I had a relatively humdrum life.
I was the eldest of three children and grew up in the south-eastern suburbs of Melbourne in a classic middle-class family. My father was a dentist and my mother a home-maker. I attended a private girls’ school and was a general all-rounder. I did well enough academically in year twelve to get into medicine. I graduated, become a GP, married a colleague and had three beautiful children.
Life was a piece of cake. Then…
My middle child Sam became a drug addict and my life was turned upside down.
Sam was a delightful child – warm and sensitive, caring and funny. He had the ability to befriend anyone, regardless of their background. He communicated equally well with company CEOs and street sweepers, always genuinely interested in what they had to say.
He had a huge circle of friends. Everybody knew Sam, and he was usually the focus of the group. Despite this, he lacked self-esteem and so he was vulnerable to drugs and the false confidence they bring. He started by experimenting with marijuana, moved on to ice and finally was introduced to heroin, his drug of choice.
My family struggled with Sam’s addiction for twelve years. As his life spiralled out of control, so did ours.
We struggled with the lies and deceit, with the stealing, with the bad behaviour, with the gradual loss of friends and the gradual loss of opportunities. We didn’t know how to deal with him. We dreaded coming home to the unknown at the end of each day.
Drugs turned him into a different person. I would worry every time the phone rang that something had happened to him. I would go to extreme lengths to keep him alive, to protect him from the world he was so eager to be a part of. I dreaded the ups as I knew the downs would hit harder and faster with every score.
My eldest son became more and more angry with Sam, and subsequently with us. He couldn’t comprehend the choices his brother appeared to be making and didn’t understand our commitment to wanting to help him. My daughter tried to support her brother, to keep him safe and engaged with the family. She and I were his go-to when things were bad and he took advantage of our love. My husband felt powerless, became deeply saddened at the crumbling of their unique bond and gradually withdrew from any interaction with him.
We tried countless times to seek help, but were unable to find any. There was support for Sam if he wanted it, but he didn’t. Professional services accused us of not understanding him; some accused us of enabling him and tried to point fingers at everyone but Sam. It was these services who didn’t understand. They didn’t understand the nature of an addict and didn’t understand that an addict in active addiction cannot be reasoned with, given direction or plan beyond his next hit.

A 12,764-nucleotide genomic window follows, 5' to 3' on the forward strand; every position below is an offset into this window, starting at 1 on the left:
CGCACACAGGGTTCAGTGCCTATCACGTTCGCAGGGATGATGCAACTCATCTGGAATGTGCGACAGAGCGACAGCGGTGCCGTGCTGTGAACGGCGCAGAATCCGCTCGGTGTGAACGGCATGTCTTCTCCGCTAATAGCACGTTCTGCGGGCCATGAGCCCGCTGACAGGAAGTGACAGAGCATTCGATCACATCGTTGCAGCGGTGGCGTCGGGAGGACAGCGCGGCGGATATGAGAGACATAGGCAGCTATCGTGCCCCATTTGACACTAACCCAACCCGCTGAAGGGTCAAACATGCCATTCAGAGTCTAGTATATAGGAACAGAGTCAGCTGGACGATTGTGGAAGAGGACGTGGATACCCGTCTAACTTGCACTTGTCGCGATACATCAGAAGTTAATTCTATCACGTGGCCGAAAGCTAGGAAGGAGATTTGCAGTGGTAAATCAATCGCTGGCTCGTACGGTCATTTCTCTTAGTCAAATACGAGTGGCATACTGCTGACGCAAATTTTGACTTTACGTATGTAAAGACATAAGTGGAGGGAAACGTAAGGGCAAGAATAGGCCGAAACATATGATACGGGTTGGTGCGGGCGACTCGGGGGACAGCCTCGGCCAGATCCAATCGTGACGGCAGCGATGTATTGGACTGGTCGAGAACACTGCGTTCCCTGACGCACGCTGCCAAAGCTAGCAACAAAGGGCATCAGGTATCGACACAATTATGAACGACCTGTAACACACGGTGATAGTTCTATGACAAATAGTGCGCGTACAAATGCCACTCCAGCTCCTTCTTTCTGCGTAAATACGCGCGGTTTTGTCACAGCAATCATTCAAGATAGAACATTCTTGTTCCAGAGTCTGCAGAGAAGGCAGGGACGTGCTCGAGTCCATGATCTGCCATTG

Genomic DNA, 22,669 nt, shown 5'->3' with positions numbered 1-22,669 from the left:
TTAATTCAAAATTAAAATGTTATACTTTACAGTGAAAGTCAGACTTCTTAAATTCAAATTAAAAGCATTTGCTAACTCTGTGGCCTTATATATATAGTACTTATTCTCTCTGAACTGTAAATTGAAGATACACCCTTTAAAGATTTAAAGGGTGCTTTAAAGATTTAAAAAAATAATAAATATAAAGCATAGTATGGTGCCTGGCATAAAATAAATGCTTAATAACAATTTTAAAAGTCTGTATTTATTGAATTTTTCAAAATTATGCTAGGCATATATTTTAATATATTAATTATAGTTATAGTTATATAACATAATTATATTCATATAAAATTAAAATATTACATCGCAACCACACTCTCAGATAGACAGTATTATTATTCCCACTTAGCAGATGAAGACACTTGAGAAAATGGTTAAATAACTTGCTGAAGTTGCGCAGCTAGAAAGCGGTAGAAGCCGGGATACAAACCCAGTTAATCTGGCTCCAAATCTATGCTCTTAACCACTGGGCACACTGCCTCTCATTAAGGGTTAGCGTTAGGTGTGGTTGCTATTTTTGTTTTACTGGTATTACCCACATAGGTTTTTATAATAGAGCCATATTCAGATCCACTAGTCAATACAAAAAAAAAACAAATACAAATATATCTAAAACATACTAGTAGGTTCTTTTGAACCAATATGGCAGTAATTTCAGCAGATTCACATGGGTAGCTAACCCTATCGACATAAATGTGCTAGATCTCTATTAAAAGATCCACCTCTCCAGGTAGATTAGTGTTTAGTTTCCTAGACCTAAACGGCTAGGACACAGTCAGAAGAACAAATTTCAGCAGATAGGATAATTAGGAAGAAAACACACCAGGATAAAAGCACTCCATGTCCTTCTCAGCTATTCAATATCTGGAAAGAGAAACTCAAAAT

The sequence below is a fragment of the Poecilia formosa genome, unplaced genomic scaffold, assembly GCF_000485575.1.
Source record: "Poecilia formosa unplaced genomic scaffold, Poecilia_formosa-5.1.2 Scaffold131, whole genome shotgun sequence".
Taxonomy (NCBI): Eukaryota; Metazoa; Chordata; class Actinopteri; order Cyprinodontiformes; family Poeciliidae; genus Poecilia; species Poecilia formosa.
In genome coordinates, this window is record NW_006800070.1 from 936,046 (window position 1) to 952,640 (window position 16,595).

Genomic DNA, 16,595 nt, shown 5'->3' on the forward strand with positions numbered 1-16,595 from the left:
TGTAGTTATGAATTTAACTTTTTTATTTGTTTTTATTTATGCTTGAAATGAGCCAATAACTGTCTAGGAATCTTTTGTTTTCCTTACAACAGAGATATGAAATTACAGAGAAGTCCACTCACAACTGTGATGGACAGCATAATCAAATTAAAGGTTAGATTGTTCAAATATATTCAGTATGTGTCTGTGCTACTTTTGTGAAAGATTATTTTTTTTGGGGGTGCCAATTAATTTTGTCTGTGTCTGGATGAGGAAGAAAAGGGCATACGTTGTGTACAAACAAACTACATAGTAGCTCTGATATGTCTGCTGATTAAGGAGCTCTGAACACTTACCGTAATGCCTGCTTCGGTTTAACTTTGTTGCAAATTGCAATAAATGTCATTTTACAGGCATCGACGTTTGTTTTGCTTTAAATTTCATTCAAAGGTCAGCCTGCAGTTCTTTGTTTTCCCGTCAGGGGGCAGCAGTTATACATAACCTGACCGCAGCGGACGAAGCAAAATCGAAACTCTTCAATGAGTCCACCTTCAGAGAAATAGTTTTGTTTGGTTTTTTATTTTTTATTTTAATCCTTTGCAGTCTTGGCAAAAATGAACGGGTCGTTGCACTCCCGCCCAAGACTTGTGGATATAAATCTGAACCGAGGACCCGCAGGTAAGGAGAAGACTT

We felt guilty, that we were somehow the cause of his addiction. I gave up work to be available for him at all times. Our whole lives revolved around him and we felt we were always walking on egg shells. Finally, and as a last resort, I asked him to leave the family home. I told him that we loved him but could not condone his self-destructive behaviour – behaviour that would likely kill him.
That gesture proved to be the turning point, his “rock bottom”. Sam entered a rehab, and over the period of several months, became clean. He returned to being the wonderful person we remembered and so desperately missed.
Through our long and taxing journey, we were open and honest about what was happening in our world. It became evident that we were not alone in this situation and by talking about our issues, we were able to help others.
We decided with our medical backgrounds, and Sam’s and our lived experience, we were in a unique position to make a positive contribution to help others in our situation – and so Arrow Health was born.
Now, three and a half years later, we run a range of services for drug and alcohol addiction treatment, all underpinned by comprehensive and long-term family support programs.
The transition for me, from retired GP to rehab director, has not been an easy one. Our clients and their families are at their most vulnerable when they first present to us. They have been traumatised and are fearful of the future. They have lost all hope. However, the rewards are immeasurable. It is incredible to watch individuals transform into healthy, happy, confident and engaged members of society, and to witness the rebuilding of fractured families.
I am extremely thankful that I have been given this opportunity at this time in my life, to have such a positive impact on individuals, families and the community.
Post script: Our dear son Sam passed away in May 2015, from an unrelated medical condition. Arrow Health continues as his legacy.
Contact Penny Lawrence and Arrow Health, located in St Kilda, Victoria, at www.arrowhealth.com.au. Phone 1300 295 989.